6964Re: Answer to Plotinus?
- Jan 8 2:17 PMTony with a touch of pluralism. I agree. It is my contention that
there is, in fact, one "basic mystical experience" that leads to the
different attempts to corral it within the confine of words. I would
define it an awakening up from a false sense of self, or, a "fog of
error," if you will (did some homework I did); and yes, I agree, it is
a process. My words would corral it by stating that the false sense of
self is a doing and that its demise comes about through a not doing,
which is, in effect, a passive stance towards the act that it is. It
is here that words arise such as repose, stillness, passive awareness,
or, as the Tao would put it: "Do that which consists in taking no
action and order will prevail." (Book I, Verse 10, tr. Lau)
Having said that, and assuming you agree with what I have said, it
would seem to me that we still have the task of uncovering whether or
not we are talking about the same thing. That task would, I assume,
need to be reduced to a long process of process talk. ---- willy-willy
--- In firstname.lastname@example.org, "troberti <AJRoberti@a...>"
> Hello Willy,
> << If my understanding of Plotinus is correct, and he sees evil as
> ignorance of the good, then that in itself would put him at odds with
> the Gnostics. If my understanding of the Gnostics is correct, they
> ascribe the material world as being evil and gnosis as its
> transcending. I see the difference between the two in light of my
> understanding of gnosis, namely, that ignorance is the problem and
> the removal of ignorance leaves only understanding. In this light the
> problem is not between two worlds, but within one's relation to
> oneself. >>
> This is how I read the Gnostic teaching too -- that it was primarily
> metaphorical and not literal. However there were schools of thought
> that appeared to take the teaching literally. I think this second
> group was whom Plotinus was targeting; those who considered Gnostic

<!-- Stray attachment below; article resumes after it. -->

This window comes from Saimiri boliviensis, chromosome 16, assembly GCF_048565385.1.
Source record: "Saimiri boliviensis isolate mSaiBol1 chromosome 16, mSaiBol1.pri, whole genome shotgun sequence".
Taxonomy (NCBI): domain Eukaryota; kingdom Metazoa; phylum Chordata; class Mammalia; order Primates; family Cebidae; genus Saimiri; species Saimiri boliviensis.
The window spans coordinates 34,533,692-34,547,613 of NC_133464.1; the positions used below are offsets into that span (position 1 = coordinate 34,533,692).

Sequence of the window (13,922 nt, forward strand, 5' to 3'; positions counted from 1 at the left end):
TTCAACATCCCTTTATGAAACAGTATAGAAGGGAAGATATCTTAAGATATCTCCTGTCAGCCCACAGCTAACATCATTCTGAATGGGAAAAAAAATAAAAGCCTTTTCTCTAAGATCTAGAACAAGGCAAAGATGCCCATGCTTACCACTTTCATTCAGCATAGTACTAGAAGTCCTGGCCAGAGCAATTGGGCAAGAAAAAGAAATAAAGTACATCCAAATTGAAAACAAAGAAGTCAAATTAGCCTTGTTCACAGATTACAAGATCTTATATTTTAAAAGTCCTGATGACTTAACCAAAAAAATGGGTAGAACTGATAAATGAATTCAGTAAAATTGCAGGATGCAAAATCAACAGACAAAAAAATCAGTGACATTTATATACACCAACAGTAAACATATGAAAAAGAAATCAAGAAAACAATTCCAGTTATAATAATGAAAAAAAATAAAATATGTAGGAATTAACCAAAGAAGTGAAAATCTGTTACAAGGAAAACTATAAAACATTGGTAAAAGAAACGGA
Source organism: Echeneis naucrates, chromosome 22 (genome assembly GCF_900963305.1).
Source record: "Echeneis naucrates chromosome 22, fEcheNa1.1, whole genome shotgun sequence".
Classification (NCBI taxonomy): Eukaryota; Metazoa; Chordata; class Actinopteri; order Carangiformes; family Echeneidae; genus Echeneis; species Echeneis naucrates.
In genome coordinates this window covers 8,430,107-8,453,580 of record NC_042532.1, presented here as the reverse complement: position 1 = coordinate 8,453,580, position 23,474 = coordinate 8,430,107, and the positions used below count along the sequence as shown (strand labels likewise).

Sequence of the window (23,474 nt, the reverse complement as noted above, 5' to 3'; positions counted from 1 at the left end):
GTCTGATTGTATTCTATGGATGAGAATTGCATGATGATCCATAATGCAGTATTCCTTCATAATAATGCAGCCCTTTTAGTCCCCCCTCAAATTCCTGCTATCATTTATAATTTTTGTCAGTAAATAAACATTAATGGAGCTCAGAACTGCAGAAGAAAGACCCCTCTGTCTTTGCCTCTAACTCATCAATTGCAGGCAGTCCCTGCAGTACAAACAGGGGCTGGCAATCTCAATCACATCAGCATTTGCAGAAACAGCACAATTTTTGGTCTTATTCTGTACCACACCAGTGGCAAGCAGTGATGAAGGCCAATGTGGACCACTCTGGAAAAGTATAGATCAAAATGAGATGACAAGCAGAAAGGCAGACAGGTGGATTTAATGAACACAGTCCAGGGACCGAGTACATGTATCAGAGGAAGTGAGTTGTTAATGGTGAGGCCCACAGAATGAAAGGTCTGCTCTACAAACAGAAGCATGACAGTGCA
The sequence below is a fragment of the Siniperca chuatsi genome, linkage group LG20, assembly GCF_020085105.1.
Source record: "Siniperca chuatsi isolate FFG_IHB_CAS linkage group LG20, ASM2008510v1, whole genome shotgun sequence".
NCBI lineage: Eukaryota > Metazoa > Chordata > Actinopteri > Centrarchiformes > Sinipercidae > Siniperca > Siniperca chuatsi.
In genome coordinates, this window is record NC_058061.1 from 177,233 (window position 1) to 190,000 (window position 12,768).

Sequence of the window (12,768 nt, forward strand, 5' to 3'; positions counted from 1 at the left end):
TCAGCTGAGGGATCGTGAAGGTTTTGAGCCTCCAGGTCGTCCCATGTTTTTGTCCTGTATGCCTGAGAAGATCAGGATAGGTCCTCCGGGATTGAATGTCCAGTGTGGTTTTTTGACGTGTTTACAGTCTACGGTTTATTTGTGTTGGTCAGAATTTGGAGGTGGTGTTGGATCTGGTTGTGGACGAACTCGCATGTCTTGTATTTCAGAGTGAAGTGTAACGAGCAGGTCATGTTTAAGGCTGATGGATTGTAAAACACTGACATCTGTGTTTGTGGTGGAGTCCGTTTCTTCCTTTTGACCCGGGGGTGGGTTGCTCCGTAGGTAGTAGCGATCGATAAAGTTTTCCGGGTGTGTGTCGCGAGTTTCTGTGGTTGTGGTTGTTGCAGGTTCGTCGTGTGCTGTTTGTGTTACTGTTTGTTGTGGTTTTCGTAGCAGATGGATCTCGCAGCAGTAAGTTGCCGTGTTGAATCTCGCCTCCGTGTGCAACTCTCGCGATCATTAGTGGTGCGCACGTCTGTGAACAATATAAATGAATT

> teaching more about removing ignorance (as is most clearly stated for
> example in the Gospel of Truth) would not have fundamental
> disagreements with Plotinus' arguments, or his overall position.
> << If the Gnostic scheme is a metaphor for that problem, cast in the
> language of the daycomplete with Gods and such, that is one thing,
> but if the Gnostic scheme is taken as representing the facts, then I
> am with Plotinus here. >>
> Me too. And, I think Plotinus was trying to correct and not destroy
> (unlike the Christian heresiologists).
> << Tony, not that I know any better, but it seems to me that the
> quote (see below) by Chaung Tzu at the end of your post puts the
> whammy on any underlying purpose of Gnostic teaching. How can the
> Gnostic path be seen as no path when the Gnostic path claims to be a
> unique path? I think I remember the Flag making the claim that there
> was more to Gnosticism than just gnosis. >>
> There have been debates concerning various specific systems, over
> whether or not they can be described as Gnostic. But little of the
> discussion has touched on what I think is more important -- whether
> or not Gnosticism "gels" on a mystical level with esoteric teachings
> that do not meet all of the qualifications of being "Gnostic."
> Personally I think there are strong parallels, on the
> mystical/experiential level, between Taoism and Gnosticism. Taoism
> is not Gnostic, but I think they are rooted in the same basic
> mystical experience.
> Consider the quote:
> "To exercise no-thought and rest in nothing is the first step toward
> resting in Tao."
> And then compare it to the various passages in the Gnostic texts
> regarding the value of "repose" (meaning stillness). For example,
> the Gnostics taught that the Father, the Root of All, resided
> in "repose." This can very easily be read as promoting stillness
> meditation, especially in light of the famous Jewish mystical addage
> to "be still and know that I am God."
> Tony Roberti
> Renewal Gnosticism: http://members.aol.com/AJRoberti/rg/index.htm
> Gulf Coast Gnostics: http://groups.yahoo.com/group/GCGnostics/
> Truth is too much inclined to exaggerate its own importance, and one
> must guard oneself against its despotic authority.
> --Lev Shestov
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